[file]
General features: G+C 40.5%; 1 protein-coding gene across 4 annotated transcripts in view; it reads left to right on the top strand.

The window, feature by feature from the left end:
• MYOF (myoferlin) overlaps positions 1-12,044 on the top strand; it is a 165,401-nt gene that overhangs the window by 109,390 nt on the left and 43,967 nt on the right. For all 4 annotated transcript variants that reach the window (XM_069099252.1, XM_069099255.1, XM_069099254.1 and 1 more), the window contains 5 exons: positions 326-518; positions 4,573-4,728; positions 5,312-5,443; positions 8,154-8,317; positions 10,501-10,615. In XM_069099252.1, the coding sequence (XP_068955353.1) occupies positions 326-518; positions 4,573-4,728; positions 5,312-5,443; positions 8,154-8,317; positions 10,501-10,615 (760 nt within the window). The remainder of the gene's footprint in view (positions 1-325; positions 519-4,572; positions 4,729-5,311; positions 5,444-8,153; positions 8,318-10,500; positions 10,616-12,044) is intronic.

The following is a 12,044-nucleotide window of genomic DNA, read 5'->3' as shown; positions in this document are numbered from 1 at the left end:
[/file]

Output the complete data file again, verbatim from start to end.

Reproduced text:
General features: G+C 40.5%; 1 protein-coding gene across 4 annotated transcripts in view; it reads left to right on the top strand.

The window, feature by feature from the left end:
• MYOF (myoferlin) overlaps positions 1-12,044 on the top strand; it is a 165,401-nt gene that overhangs the window by 109,390 nt on the left and 43,967 nt on the right. For all 4 annotated transcript variants that reach the window (XM_069099252.1, XM_069099255.1, XM_069099254.1 and 1 more), the window contains 5 exons: positions 326-518; positions 4,573-4,728; positions 5,312-5,443; positions 8,154-8,317; positions 10,501-10,615. In XM_069099252.1, the coding sequence (XP_068955353.1) occupies positions 326-518; positions 4,573-4,728; positions 5,312-5,443; positions 8,154-8,317; positions 10,501-10,615 (760 nt within the window). The remainder of the gene's footprint in view (positions 1-325; positions 519-4,572; positions 4,729-5,311; positions 5,444-8,153; positions 8,318-10,500; positions 10,616-12,044) is intronic.

The following is a 12,044-nucleotide window of genomic DNA, read 5'->3' as shown; positions in this document are numbered from 1 at the left end: